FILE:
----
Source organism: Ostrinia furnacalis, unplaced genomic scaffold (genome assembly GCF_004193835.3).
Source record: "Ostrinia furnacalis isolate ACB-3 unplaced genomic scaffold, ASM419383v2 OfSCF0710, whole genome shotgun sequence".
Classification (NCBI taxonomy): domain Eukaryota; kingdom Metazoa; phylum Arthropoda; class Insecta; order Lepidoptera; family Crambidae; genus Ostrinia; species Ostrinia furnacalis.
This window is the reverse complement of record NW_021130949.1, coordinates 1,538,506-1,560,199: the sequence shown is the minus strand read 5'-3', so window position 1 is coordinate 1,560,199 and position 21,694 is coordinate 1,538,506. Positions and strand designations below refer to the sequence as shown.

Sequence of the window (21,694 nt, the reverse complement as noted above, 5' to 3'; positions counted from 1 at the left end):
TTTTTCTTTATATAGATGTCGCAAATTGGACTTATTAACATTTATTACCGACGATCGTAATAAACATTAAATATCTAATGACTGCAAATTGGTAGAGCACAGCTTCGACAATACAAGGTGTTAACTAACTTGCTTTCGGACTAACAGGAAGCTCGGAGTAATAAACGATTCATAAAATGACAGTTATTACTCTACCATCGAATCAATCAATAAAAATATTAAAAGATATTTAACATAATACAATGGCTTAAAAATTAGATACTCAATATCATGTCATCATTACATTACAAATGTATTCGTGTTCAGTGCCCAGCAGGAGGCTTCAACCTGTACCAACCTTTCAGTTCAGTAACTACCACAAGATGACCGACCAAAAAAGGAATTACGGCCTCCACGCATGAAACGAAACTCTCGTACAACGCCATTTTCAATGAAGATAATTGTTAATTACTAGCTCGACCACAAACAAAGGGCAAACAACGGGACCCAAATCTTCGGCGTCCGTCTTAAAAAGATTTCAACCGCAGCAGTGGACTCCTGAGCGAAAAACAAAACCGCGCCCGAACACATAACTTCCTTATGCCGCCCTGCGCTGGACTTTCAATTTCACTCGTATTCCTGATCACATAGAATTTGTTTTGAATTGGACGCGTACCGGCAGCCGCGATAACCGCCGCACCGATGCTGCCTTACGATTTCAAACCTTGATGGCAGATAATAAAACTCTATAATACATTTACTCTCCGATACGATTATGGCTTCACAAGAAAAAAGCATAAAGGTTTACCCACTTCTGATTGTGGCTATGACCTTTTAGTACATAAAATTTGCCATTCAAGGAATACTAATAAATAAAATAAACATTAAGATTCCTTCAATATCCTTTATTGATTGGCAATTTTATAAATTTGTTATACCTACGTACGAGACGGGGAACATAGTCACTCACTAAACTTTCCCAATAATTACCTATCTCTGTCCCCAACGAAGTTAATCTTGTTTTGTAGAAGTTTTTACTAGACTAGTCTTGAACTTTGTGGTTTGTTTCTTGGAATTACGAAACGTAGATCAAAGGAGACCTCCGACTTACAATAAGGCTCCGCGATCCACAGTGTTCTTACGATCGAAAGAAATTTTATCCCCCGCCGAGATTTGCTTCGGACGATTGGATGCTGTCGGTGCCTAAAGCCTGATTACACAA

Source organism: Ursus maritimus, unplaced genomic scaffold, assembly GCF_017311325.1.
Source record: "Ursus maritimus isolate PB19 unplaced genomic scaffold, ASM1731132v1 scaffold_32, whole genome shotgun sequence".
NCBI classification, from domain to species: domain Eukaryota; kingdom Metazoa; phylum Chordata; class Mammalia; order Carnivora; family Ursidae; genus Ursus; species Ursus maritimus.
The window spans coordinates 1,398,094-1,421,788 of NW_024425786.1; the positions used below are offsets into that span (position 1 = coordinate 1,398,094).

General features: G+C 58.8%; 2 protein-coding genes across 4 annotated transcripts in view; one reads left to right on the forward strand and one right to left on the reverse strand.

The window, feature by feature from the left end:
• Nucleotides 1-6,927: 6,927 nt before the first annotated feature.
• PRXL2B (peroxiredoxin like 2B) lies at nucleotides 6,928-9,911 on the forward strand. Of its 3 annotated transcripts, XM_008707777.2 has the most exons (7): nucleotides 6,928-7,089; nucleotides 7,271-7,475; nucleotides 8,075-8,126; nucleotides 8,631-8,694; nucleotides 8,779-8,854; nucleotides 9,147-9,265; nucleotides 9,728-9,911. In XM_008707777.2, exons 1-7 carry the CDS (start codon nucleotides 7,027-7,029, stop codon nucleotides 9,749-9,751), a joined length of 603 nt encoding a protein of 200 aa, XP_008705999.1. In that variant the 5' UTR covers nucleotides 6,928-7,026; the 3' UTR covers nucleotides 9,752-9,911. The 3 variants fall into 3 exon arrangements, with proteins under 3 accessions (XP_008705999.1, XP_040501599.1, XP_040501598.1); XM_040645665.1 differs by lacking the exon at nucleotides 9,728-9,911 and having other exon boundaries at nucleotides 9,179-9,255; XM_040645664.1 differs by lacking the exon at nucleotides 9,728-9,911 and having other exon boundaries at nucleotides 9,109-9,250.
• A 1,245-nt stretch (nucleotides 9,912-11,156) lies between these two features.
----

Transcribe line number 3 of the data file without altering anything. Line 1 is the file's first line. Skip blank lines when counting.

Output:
Classification (NCBI taxonomy): domain Eukaryota; kingdom Metazoa; phylum Arthropoda; class Insecta; order Lepidoptera; family Crambidae; genus Ostrinia; species Ostrinia furnacalis.